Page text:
Teacher Dress Up: Field Trip {Amusement Park}

Spring Field Trip

Dressing for field trips can be a bit chancy. Unpredictable rain, uncomfortable bus rides, air conditioning, sun, you never know. I would rather be warm than cold, so I paired a simple oxford, typical, with a pair of straight jeans. The winner in this outfit is the canvas backpack and espadrille loafers. These are so comfortable and practical.

I Need, I Want: Espadrilles

I Need, I Want: Espadrilles
For starters, Soludos — so comfortable.  Those are the only ones I can speak to, but there are a few others worth mentioning.  The leopard pair featured above is a great print if you are looking for a cheaper substitute for the Soludos version or the Steve Madden pair flying around the Internets.  Though I can’t attest to comfort,  the H&M print pair is full of style for just under $20.

Share the Wealth: Gap $10 V-Neck Hi/Low Tunic

Gap V-Neck $10

I found these $10 v-necks stored in a fixture removed from the sale section. When I find a nice basic, I buy it in every color. I bought three of them and will wear them all year round. I’m glad I held off on the J.Crew merino tunic, because the sweaters are essentially the same piece.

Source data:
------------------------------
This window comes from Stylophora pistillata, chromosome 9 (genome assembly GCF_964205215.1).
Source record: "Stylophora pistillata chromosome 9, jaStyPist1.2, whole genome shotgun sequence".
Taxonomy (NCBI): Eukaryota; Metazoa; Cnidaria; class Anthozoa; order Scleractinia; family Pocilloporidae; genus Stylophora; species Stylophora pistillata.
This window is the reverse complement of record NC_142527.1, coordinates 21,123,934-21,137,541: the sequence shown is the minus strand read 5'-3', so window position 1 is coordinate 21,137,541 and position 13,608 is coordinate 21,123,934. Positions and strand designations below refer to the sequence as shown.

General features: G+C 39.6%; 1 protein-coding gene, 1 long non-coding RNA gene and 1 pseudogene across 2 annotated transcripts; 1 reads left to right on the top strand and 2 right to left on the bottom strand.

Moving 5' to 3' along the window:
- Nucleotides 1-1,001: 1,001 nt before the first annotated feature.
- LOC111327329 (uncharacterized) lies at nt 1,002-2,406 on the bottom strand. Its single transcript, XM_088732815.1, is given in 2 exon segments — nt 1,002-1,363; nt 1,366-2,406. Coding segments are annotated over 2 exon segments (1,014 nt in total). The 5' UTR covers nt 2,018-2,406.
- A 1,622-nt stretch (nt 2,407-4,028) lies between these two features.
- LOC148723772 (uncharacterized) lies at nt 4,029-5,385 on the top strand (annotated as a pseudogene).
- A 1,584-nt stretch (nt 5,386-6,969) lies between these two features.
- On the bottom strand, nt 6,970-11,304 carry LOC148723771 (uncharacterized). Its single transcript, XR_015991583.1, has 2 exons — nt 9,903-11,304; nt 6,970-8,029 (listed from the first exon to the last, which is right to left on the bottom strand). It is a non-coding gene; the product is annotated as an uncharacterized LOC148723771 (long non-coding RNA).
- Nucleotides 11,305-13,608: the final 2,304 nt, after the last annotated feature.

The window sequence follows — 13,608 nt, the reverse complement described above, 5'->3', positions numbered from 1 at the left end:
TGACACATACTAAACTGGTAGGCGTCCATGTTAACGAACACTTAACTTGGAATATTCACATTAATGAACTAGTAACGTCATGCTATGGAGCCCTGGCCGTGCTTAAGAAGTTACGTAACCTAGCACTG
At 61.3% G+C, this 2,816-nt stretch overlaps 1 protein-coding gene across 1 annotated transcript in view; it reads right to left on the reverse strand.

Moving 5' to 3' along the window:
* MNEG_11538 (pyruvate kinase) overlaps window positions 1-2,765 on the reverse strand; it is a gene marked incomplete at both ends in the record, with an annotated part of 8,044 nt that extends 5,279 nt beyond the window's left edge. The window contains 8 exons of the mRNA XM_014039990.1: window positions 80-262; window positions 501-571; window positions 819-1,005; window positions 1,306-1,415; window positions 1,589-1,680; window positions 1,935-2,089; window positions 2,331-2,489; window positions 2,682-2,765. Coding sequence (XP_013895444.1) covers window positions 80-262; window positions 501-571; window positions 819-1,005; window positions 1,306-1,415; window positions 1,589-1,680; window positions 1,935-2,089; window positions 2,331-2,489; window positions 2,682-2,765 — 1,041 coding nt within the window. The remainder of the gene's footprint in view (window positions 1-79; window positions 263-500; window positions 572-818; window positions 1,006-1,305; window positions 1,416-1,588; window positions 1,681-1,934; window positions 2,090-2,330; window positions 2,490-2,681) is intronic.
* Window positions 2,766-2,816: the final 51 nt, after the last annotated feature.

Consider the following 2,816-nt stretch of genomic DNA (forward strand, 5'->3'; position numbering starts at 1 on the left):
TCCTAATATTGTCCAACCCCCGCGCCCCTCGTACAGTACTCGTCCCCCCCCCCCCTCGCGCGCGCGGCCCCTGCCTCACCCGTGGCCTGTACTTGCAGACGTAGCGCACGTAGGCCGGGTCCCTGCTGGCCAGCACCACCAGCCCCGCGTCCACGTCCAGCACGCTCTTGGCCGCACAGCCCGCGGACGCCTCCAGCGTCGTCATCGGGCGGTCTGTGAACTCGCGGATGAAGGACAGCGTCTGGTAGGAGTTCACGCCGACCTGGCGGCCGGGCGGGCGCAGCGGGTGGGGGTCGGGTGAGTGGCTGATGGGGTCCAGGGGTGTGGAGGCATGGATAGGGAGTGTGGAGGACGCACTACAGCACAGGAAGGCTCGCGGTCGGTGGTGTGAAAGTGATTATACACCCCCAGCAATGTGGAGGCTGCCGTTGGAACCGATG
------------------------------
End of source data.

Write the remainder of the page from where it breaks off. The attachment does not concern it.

Book Club: Sterling Biographies

CleopatraFinding appropriate biographies for a middle school audience is a harder task than one would think  The selection is either far below an appropriate reading level or too far advanced in content and accessibility.  After an extensive search, I landed on the Sterling Biographies collection.  To anyone who challenges the books as “too easy” — I say, that’s okay.

Content usually outweighs text complexity when it comes to biographies, so I am okay giving students a slightly “easier” book.  The collection ranges from athletes to social activists, scientists and pioneers, and also spotlights several Native American leaders.  Men and women are well represented from a variety of backgrounds.

TecumsehThe publisher kept middle schoolers in mind with well-spaced text, frequent images and captions, informative charts and graphics.  The books are perfect for any biography unit.  From Muhammad Ali to Joan of Arc, the selection is thirty-plus deep.  Click here for a comprehensive list of titles.  As always, check Amazon for used copies pricing out at $4.00 with shipping.

Acceptable Plagiarism: Stalkable Sites